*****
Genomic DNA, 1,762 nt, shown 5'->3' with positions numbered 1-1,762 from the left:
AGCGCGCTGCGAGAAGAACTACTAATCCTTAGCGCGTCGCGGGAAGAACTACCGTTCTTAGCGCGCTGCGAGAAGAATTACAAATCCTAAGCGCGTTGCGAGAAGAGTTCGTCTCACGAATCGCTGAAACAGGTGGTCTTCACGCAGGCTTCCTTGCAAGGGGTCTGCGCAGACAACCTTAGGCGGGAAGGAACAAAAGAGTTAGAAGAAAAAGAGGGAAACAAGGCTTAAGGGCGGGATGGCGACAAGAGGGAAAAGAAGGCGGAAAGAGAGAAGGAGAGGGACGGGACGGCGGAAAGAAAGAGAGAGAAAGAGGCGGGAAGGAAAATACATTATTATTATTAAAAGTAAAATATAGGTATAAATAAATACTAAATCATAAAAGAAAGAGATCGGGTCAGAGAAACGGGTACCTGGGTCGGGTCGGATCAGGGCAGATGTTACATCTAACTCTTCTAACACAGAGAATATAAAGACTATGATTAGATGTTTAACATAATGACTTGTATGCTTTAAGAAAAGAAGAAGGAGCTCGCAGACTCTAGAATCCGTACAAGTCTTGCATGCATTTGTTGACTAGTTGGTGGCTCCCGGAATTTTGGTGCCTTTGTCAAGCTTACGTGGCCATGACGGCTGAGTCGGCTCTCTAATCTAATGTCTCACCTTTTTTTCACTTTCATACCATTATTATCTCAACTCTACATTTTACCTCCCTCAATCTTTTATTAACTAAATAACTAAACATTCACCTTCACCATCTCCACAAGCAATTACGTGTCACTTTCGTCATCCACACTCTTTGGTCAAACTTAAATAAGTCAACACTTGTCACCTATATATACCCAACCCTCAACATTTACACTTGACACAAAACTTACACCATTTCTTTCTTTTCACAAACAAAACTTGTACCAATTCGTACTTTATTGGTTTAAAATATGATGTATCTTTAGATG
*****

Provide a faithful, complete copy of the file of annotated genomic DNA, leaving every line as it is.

Genomic DNA, 1,762 nt, shown 5'->3' with positions numbered 1-1,762 from the left:
AGCGCGCTGCGAGAAGAACTACTAATCCTTAGCGCGTCGCGGGAAGAACTACCGTTCTTAGCGCGCTGCGAGAAGAATTACAAATCCTAAGCGCGTTGCGAGAAGAGTTCGTCTCACGAATCGCTGAAACAGGTGGTCTTCACGCAGGCTTCCTTGCAAGGGGTCTGCGCAGACAACCTTAGGCGGGAAGGAACAAAAGAGTTAGAAGAAAAAGAGGGAAACAAGGCTTAAGGGCGGGATGGCGACAAGAGGGAAAAGAAGGCGGAAAGAGAGAAGGAGAGGGACGGGACGGCGGAAAGAAAGAGAGAGAAAGAGGCGGGAAGGAAAATACATTATTATTATTAAAAGTAAAATATAGGTATAAATAAATACTAAATCATAAAAGAAAGAGATCGGGTCAGAGAAACGGGTACCTGGGTCGGGTCGGATCAGGGCAGATGTTACATCTAACTCTTCTAACACAGAGAATATAAAGACTATGATTAGATGTTTAACATAATGACTTGTATGCTTTAAGAAAAGAAGAAGGAGCTCGCAGACTCTAGAATCCGTACAAGTCTTGCATGCATTTGTTGACTAGTTGGTGGCTCCCGGAATTTTGGTGCCTTTGTCAAGCTTACGTGGCCATGACGGCTGAGTCGGCTCTCTAATCTAATGTCTCACCTTTTTTTCACTTTCATACCATTATTATCTCAACTCTACATTTTACCTCCCTCAATCTTTTATTAACTAAATAACTAAACATTCACCTTCACCATCTCCACAAGCAATTACGTGTCACTTTCGTCATCCACACTCTTTGGTCAAACTTAAATAAGTCAACACTTGTCACCTATATATACCCAACCCTCAACATTTACACTTGACACAAAACTTACACCATTTCTTTCTTTTCACAAACAAAACTTGTACCAATTCGTACTTTATTGGTTTAAAATATGATGTATCTTTAGATG